Paly’s football team kicked off its season with a victory against Burlingame High School on Aug. 17, the team’s first win with the new coach, Nelson Gifford, Class of ‘99. Athletic Director Therren Wilburn said he’s looking forward to seeing the team grow and develop under the new leadership.

The cheer team also looks to make a strong showing. Led by second-year coach Lea Santini, the team will enter traditional competition in spring, according to Wilburn.

As cheer looks to rejuvenate an older program, a brand-new one is beginning — girls’ field hockey. Coach Jenny Crane is training students and preparing for the varsity field hockey’s first game, an away match against Saratoga on Sept. 24.

“They [the players] are learning every day,” Wilburn said. “She [Crane] said the team is progressing really well, so I’m definitely excited to see them get that first win ever in the program’s history. Twenty years down the line, that’s what we’ll be talking about.”

Many varsity sports this autumn have received an influx of underclassmen after veteran players graduated.

Girls’ golf, Paly’s only Central Coast Section champions last year, recently finalized its roster, which is brimming with young talent, Wilburn said.

Varsity girls’ tennis is in a similar situation, with many skilled underclassmen playing. The team, which is competing in the El Camino Division this year after dropping down from the De Anza League, hopes to regain their place in the upper league with a successful season.

“We’re looking to get back into the De Anza League and hopefully win that down the road with all this young talent that we have in the program,” Wilburn said.

Varsity girls’ volleyball not only has nine new players, but also a new coach, Benji Saetang.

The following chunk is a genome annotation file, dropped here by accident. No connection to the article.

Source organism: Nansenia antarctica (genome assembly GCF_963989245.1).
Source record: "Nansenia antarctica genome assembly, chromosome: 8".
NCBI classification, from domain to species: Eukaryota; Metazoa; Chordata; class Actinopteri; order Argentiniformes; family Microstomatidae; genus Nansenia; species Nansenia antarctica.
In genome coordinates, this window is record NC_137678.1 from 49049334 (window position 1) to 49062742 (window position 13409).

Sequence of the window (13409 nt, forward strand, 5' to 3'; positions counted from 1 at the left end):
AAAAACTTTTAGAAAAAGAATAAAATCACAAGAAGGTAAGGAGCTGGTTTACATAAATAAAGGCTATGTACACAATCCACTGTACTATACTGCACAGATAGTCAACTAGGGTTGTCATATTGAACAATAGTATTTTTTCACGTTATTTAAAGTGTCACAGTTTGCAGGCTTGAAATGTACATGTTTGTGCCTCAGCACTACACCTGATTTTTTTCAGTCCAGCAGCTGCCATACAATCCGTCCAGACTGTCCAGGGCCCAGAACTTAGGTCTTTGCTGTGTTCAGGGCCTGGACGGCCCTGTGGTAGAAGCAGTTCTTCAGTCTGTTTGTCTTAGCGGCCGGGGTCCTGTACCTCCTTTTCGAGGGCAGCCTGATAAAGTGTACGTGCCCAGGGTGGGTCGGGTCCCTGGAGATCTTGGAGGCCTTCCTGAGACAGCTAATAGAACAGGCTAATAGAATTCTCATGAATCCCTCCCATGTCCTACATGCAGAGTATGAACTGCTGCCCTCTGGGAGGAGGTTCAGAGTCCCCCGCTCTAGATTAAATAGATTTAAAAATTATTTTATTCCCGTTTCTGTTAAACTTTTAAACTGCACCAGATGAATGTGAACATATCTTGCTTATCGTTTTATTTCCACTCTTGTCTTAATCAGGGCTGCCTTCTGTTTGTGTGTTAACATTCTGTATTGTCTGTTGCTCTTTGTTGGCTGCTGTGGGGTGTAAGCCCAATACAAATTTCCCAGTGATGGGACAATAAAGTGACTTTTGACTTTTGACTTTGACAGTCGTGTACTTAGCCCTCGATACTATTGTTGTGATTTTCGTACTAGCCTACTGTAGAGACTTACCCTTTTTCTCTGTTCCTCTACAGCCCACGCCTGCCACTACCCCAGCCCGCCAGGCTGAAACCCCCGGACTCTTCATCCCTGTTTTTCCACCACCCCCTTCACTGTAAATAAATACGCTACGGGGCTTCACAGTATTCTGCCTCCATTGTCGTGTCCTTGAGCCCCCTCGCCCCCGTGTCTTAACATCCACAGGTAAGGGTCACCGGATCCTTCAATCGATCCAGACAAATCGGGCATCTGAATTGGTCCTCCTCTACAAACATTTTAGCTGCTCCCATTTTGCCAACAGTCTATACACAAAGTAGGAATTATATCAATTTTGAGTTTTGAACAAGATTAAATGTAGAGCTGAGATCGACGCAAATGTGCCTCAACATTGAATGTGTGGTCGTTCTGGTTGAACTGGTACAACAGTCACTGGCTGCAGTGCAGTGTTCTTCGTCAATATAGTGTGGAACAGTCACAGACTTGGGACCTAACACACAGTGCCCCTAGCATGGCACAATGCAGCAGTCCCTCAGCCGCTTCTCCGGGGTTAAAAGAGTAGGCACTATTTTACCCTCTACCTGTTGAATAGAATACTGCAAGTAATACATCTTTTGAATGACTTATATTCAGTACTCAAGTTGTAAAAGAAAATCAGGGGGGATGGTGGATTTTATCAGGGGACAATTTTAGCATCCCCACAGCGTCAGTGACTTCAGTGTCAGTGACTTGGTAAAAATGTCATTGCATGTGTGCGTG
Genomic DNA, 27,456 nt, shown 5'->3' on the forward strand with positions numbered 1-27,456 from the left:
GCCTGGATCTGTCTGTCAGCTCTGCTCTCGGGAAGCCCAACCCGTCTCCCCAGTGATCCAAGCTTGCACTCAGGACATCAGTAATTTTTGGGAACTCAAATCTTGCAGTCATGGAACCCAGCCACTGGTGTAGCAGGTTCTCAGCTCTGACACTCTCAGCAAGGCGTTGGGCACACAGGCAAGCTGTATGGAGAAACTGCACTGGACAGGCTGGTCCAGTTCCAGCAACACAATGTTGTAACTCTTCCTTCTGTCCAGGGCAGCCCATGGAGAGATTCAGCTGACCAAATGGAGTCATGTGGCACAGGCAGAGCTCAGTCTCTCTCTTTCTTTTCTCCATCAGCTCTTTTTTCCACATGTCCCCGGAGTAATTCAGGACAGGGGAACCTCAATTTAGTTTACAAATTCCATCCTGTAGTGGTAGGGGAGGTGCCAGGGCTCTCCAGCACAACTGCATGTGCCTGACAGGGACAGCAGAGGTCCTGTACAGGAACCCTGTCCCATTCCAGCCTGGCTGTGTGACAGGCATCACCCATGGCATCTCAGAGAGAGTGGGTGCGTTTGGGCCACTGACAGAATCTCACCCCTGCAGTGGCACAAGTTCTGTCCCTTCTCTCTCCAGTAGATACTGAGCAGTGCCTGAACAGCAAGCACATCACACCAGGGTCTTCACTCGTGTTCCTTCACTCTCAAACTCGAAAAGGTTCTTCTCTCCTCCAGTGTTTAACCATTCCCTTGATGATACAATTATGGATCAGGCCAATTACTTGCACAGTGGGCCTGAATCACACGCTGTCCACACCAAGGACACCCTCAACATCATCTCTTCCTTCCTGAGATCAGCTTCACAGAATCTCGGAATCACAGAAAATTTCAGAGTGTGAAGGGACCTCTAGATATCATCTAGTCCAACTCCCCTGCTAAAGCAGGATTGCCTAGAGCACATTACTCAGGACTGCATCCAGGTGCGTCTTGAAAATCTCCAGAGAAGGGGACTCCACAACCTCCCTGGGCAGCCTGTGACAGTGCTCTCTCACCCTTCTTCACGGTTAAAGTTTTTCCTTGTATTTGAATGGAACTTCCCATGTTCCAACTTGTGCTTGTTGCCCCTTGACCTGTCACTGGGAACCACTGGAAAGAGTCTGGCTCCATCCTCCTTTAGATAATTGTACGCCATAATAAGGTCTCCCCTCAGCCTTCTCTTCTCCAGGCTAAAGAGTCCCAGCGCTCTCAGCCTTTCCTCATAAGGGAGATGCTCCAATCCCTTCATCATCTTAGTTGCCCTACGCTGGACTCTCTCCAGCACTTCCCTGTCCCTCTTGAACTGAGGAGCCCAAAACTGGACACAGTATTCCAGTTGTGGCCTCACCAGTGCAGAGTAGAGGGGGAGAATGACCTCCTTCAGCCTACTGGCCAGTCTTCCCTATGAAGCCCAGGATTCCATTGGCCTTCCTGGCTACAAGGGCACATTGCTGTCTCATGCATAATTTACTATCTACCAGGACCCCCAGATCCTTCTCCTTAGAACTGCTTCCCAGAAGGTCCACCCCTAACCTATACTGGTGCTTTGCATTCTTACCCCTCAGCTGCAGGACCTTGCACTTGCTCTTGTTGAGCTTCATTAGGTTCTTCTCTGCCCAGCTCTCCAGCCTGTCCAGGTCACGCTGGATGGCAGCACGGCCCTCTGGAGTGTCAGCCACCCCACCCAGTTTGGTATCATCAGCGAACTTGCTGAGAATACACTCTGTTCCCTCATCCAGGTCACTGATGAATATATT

“I think they’ll be ready for CCS competition when it comes around,” Wilburn said.

Another team aiming for a CCS title is girls’ water polo, which hopes to build on momentum developed in the Division I semifinals last year.

“Coach [Doug] Stotland, he’s in his second year, and I think what he’s built out there on the pool deck is just a great vibe and environment,” Wilburn said.

Boys’ water polo is also optimistic — varsity working with coach Ethan Look, Class of 2014, and junior varsity working with his brother, Brian Look, Class of 2018.

“They [the Look brothers] have been working together out on the pool deck and the boys have really bought into the program vision and their mission,” Wilburn said. “They [boys’ water polo] are going to probably be a force to be reckoned with in their league.”

The largest sport in the athletics program is cross country, with between 130 and 150 members participating on a given day, according to Wilburn.

“Consistently, for the last two years, student athletes have cut their PR’s [personal records] down so I’m looking forward to that,” Wilburn said.

For more information about Paly Athletics, visit the department’s website.